EPA: Budget Cut, But Gains In Select Areas | February 28, 2011 Issue - Vol. 89 Issue 9 | Chemical & Engineering News
Volume 89 Issue 9 | pp. 23-24
Issue Date: February 28, 2011

Cover Stories: More Support For Science

EPA: Budget Cut, But Gains In Select Areas

Department: Government & Policy
News Channels: Environmental SCENE
Keywords: Federal Budget, Environmental Protection Agency

President Obama is proposing to cut the Environmental Protection Agency’s overall budget by 12.9% in 2012, reducing the agency’s budget to $9.0 billion, down from this year’s estimated $10.3 billion. Yet the President would trim EPA’s research program only 2.4%. The agency’s science and technology 2012 budget proposal is $826 million, compared with $846 million this year.

“We are restructuring our research program to be more integrated and cross-disciplinary than ever before, a step that will allow for more efficient and effective scientific operations,” EPA Administrator Lisa P. Jackson says.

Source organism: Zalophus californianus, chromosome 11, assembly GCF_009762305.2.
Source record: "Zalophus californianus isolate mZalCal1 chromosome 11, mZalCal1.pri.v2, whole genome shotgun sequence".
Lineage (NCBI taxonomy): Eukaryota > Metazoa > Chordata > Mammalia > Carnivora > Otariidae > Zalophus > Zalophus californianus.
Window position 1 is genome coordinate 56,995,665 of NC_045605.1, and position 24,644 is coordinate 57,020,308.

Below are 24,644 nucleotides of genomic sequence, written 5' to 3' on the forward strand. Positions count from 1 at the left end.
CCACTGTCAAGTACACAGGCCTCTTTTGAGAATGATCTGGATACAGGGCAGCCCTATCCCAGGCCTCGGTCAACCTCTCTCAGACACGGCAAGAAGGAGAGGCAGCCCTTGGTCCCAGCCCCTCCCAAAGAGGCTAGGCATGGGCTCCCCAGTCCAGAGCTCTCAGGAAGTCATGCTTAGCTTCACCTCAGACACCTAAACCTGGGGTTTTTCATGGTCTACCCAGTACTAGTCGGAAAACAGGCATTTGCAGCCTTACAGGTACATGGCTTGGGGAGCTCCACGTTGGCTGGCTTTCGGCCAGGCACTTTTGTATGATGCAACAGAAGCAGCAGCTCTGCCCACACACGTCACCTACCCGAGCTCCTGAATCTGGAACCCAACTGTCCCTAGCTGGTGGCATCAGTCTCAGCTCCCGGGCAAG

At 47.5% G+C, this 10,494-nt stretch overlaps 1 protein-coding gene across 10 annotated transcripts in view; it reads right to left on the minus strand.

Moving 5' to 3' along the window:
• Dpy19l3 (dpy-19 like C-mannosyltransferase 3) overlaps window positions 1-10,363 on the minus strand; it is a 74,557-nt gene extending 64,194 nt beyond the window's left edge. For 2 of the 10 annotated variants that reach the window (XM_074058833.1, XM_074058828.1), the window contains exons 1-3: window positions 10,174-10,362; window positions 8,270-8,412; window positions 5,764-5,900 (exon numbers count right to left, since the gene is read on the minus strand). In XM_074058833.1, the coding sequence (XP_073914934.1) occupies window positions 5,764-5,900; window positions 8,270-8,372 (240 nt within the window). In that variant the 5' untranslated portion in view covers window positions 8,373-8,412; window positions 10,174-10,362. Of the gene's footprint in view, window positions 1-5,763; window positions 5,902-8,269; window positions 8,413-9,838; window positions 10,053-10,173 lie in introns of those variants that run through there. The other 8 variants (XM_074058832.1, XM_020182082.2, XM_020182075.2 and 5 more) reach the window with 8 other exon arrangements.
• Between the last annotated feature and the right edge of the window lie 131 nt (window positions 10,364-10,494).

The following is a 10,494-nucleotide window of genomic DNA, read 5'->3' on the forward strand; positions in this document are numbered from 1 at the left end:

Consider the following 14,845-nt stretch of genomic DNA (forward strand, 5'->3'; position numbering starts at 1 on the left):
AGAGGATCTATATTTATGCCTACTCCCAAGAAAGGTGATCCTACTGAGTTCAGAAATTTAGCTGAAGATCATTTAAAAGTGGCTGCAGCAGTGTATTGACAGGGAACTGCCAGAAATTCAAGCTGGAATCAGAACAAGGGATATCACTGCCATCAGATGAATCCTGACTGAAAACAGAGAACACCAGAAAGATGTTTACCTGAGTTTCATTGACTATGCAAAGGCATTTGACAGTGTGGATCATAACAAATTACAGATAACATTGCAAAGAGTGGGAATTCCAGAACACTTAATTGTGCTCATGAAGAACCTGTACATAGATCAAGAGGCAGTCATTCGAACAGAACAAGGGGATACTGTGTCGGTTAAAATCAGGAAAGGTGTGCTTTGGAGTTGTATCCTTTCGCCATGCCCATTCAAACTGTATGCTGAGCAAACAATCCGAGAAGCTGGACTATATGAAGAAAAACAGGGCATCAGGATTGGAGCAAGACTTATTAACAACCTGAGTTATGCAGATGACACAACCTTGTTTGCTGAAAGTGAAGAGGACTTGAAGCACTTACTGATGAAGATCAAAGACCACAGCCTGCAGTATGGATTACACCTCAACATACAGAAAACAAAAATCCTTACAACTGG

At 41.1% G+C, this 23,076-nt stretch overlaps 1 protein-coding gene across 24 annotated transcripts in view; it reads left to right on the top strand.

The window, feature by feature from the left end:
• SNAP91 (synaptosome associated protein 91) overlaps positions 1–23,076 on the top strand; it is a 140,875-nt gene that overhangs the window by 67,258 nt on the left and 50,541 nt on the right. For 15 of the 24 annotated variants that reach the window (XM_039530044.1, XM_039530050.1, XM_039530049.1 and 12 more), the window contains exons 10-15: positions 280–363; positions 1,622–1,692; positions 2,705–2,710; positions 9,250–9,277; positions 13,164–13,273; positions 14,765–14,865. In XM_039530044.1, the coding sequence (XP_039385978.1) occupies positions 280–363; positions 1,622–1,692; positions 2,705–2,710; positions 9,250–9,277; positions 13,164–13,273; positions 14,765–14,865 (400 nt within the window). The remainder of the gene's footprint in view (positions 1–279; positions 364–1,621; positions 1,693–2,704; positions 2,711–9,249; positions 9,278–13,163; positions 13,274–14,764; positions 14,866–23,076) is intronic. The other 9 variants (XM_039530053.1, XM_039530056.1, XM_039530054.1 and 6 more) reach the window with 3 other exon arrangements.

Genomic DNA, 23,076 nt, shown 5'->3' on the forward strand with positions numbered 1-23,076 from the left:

Part of the savings EPA would recoup through this restructuring would help continue funding for 243 existing external science fellowships and permit an additional 105. Also, the agency would increase the number of its grants for research on potential endocrine disrupters, green infrastructure, and risks that hydraulic fracturing may pose to public health.

The proposal would also boost chemical safety and sustainability research spending, which would rise 14.4% from an estimated $121 million in 2011 to $138 million in 2012. The extra money would support work on computational toxicology and green chemistry, among other activities.

Funding for water resource research would increase 6.9% from an estimated $111 million in 2011 to almost $119 million next year, under Obama’s proposal. As part of its spending plan, EPA would address issues that came to light during last year’s disastrous oil spill in the Gulf of Mexico. In 2012, EPA intends to develop or revise protocols for testing the toxicity and effectiveness of oil spill dispersants and other products that are listed in its National Contingency Plan for spill response. The agency also plans to study the performance of dispersants for deepwater applications.

Cuts to EPA research in three categories, however, would offset these increases. For instance, the budget proposal would slash EPA’s homeland security research by 35.7%, to $42 million in 2012. Jackson says the drop in part reflects completion of homeland security projects that the agency has been involved with for years.

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